Playing video games has no impact on well-being, study shows


Playing video games has no consequences on well-being, study shows

Scientific data analysis footage is embedded in video games.

Time spent playing video games has no impact on gamers' well-being, concludes a large study conducted by the University of Oxford and published on Wednesday.

We found little to no evidence of a causal link between video gaming and well-being, reads this study that followed nearly 40,000 gamers for six weeks over the age of 18.

For good or ill, the average effects [of video games] on player well-being are likely very small, and more data is needed to determine potential risks, argue the researchers, whose work was published in the journal The Royal Society.

To study their well-being, players were asked about their emotions in daily life, including their level of happiness, sadness, anger or frustration.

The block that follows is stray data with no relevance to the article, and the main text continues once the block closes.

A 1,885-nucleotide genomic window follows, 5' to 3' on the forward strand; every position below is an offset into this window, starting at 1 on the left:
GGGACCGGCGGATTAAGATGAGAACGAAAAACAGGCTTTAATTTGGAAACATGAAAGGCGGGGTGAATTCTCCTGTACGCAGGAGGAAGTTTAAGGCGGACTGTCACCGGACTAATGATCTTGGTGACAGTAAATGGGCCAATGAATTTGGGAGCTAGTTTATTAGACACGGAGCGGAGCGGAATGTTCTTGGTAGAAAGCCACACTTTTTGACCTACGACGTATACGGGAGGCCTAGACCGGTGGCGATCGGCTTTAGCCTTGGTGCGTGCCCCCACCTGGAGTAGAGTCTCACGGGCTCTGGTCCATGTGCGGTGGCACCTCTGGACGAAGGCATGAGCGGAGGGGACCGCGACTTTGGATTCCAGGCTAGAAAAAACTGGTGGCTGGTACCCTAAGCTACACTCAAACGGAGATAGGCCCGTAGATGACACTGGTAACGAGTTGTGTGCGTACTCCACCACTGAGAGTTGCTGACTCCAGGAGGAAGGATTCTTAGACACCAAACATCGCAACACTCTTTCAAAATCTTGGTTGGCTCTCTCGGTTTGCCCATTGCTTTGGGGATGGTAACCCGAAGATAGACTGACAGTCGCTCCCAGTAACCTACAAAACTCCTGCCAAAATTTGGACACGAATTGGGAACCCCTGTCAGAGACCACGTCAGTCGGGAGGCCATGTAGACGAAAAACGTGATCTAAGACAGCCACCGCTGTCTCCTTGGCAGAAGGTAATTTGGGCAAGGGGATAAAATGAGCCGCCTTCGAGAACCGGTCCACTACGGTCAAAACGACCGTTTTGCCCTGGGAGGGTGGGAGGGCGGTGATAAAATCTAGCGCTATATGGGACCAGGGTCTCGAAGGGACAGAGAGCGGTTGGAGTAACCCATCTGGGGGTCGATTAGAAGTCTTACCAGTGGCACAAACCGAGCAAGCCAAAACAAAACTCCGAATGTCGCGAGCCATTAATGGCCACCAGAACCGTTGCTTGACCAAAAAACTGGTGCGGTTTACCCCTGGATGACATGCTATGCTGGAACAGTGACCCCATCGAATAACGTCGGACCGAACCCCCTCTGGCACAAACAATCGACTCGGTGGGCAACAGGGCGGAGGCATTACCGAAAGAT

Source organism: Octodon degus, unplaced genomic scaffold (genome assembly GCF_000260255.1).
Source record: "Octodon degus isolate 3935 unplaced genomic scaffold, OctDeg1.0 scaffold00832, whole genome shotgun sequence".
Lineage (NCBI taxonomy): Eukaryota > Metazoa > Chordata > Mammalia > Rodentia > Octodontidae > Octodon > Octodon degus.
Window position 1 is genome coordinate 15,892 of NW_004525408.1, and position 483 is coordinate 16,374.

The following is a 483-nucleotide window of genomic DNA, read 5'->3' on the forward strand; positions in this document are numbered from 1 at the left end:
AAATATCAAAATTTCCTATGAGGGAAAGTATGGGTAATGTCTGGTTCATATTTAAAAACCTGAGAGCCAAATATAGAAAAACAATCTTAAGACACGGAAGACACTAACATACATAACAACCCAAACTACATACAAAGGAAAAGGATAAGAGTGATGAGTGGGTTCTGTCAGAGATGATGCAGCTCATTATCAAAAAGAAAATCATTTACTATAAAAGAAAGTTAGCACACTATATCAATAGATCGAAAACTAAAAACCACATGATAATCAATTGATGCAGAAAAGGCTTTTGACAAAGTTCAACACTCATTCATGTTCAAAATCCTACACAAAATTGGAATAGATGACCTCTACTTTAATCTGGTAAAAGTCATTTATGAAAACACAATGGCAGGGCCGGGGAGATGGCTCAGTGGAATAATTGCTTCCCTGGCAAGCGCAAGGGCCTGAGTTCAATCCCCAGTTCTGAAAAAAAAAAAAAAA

The researchers also relied on playtime data provided by the developers of seven video games, from simulation Animal Crossing to in-world car racing. open The Crew 2.

According to the study, the consequences of the video game, whether positive or negative, would be perceptible only if a player played more than 10 hours per day.

These results contradict a study carried out in 2020, in the midst of a pandemic, by the same University of Oxford which then concluded that playing video games could be good for mental health, unlike this one which reports ;a lack of connection.

Video games, especially online games, are regularly accused of affecting the mental health of players, and previous studies have criticized the x27;effect of too long sessions of play on the youngest.

One ​​thing is certain: at present, there is not enough data and evidence for governments to develop laws and regulations aimed at restricting gambling among certain population groups, said Matti Vuorre, one of the authors of the new study.

We know that we need a lot more player data from a lot more platforms to be able to inform policy and advise parents and health professionals, noted his colleague Andrew K. Przybylski.


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